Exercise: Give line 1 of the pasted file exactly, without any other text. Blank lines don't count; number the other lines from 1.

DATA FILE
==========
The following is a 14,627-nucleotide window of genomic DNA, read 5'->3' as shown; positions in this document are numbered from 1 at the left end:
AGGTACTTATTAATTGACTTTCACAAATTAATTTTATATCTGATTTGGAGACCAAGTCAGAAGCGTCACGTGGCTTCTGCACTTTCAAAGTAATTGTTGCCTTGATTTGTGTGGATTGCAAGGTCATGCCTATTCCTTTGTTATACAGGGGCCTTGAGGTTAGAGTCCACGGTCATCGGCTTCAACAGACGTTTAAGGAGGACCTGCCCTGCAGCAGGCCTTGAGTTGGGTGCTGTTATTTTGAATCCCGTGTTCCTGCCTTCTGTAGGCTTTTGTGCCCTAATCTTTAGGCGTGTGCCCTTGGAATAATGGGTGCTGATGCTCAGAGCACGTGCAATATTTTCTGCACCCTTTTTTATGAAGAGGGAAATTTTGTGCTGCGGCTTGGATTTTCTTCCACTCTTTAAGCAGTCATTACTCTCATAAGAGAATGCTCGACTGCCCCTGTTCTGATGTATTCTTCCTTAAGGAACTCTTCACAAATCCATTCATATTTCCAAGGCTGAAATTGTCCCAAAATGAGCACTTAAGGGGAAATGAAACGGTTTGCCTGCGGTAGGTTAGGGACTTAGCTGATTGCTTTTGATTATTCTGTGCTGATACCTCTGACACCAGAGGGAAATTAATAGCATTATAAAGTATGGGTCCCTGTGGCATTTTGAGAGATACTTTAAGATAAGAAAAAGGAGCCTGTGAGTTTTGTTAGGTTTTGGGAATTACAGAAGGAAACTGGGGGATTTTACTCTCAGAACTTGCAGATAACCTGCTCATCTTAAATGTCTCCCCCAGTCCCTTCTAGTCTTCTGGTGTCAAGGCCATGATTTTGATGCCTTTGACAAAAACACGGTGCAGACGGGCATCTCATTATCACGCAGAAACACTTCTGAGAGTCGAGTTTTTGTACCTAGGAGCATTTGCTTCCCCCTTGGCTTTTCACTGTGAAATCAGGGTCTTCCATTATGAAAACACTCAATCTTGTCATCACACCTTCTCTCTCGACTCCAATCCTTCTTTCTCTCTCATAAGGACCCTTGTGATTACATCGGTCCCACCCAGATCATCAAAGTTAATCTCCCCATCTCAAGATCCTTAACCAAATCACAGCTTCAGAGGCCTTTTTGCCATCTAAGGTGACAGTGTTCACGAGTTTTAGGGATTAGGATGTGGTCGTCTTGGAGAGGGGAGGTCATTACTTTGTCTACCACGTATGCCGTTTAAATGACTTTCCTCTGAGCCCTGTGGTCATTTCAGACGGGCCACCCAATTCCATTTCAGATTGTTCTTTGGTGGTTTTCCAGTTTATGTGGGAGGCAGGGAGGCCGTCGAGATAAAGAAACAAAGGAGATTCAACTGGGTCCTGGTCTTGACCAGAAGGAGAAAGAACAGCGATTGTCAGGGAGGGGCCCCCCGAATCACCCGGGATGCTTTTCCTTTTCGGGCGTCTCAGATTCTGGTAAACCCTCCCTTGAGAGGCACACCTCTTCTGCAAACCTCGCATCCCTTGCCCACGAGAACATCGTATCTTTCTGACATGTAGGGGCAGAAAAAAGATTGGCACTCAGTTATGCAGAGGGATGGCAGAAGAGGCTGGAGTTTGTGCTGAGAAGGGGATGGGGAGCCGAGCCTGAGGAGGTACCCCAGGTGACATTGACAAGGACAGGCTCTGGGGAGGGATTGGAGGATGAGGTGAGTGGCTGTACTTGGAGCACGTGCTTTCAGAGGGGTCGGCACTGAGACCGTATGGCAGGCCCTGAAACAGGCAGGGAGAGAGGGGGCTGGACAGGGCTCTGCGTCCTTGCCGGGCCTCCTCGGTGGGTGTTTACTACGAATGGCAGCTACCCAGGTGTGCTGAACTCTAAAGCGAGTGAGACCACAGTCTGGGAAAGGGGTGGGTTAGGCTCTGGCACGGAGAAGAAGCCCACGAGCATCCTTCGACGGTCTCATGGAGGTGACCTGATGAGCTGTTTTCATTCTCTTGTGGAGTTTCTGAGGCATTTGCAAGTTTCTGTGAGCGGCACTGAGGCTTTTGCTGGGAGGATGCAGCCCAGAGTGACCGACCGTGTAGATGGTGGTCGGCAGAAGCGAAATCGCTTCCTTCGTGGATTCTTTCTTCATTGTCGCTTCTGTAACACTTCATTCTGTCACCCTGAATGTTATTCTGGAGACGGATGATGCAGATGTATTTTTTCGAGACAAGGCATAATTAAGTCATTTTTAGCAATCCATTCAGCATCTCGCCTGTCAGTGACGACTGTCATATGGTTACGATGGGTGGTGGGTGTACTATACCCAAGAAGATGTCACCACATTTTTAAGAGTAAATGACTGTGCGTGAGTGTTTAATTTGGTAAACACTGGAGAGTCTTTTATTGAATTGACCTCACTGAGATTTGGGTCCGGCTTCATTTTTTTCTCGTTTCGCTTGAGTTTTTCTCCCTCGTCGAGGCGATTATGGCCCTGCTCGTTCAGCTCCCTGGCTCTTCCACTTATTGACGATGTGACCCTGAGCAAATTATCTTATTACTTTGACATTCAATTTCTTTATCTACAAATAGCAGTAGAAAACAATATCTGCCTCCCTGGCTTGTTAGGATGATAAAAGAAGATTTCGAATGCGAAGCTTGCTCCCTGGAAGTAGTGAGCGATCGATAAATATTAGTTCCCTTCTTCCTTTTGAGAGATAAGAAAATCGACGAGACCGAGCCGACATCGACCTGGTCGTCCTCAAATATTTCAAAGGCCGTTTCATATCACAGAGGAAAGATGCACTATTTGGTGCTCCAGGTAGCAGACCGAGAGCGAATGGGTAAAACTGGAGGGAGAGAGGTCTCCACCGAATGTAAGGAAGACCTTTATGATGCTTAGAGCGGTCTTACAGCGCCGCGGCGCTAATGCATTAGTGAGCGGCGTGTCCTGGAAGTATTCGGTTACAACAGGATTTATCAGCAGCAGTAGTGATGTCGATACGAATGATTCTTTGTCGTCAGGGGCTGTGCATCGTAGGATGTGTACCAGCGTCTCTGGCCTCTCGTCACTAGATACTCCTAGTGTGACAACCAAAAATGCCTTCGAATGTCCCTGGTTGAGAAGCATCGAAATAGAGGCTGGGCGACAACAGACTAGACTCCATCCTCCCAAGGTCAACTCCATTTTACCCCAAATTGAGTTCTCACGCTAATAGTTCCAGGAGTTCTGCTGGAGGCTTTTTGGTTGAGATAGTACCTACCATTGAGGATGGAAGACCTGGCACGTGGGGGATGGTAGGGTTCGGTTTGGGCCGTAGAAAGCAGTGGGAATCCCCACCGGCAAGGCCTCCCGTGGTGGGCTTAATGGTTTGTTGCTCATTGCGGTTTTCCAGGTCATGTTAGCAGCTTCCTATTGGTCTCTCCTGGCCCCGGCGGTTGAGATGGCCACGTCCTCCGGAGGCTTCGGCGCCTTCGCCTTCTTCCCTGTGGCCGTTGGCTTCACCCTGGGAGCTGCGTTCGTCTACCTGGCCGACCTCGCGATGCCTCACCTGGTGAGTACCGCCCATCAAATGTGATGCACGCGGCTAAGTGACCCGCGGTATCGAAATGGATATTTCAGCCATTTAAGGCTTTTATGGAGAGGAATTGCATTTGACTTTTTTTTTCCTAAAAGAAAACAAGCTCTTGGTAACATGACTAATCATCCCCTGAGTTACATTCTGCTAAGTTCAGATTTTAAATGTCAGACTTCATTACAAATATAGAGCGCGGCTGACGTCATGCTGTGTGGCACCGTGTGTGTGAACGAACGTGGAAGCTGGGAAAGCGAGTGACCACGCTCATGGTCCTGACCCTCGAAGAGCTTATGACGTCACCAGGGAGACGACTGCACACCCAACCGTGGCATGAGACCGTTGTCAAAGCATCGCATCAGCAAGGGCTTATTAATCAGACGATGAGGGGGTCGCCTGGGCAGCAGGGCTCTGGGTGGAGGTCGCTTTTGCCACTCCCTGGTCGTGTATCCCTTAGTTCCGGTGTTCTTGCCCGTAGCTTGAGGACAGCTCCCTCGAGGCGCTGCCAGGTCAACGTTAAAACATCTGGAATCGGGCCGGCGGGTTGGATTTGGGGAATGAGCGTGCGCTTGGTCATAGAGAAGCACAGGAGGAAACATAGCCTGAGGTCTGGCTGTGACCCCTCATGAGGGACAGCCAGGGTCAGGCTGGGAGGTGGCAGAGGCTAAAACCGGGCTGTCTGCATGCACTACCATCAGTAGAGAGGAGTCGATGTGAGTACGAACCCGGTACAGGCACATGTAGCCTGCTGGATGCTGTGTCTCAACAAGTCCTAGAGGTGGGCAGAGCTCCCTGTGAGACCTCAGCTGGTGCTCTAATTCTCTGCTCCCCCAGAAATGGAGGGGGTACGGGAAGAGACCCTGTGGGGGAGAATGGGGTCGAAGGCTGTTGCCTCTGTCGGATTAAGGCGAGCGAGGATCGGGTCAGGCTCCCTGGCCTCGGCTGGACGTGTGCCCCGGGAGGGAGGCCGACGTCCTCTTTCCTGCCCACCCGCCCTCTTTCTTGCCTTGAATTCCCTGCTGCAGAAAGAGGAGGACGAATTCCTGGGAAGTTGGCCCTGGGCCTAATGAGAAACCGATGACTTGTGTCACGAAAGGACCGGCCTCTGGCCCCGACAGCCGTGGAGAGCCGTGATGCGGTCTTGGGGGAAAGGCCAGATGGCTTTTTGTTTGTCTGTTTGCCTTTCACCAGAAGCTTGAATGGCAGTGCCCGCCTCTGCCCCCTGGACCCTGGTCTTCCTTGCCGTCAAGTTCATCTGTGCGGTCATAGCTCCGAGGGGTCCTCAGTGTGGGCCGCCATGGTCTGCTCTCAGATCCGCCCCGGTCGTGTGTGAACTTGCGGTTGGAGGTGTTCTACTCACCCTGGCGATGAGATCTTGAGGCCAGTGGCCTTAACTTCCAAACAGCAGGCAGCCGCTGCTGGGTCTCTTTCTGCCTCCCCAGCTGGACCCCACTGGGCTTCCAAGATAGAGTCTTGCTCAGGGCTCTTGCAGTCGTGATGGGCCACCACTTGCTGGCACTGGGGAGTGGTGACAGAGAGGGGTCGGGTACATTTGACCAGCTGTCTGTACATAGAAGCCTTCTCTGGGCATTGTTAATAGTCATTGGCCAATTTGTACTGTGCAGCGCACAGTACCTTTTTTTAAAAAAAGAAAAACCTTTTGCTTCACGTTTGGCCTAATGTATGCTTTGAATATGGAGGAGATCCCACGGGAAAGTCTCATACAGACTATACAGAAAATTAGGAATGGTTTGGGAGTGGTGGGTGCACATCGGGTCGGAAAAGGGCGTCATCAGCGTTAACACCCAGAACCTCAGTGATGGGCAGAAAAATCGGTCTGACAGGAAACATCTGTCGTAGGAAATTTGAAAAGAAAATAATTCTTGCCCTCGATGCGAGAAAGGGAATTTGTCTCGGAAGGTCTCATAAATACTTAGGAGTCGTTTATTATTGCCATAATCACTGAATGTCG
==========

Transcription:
The following is a 14,627-nucleotide window of genomic DNA, read 5'->3' as shown; positions in this document are numbered from 1 at the left end: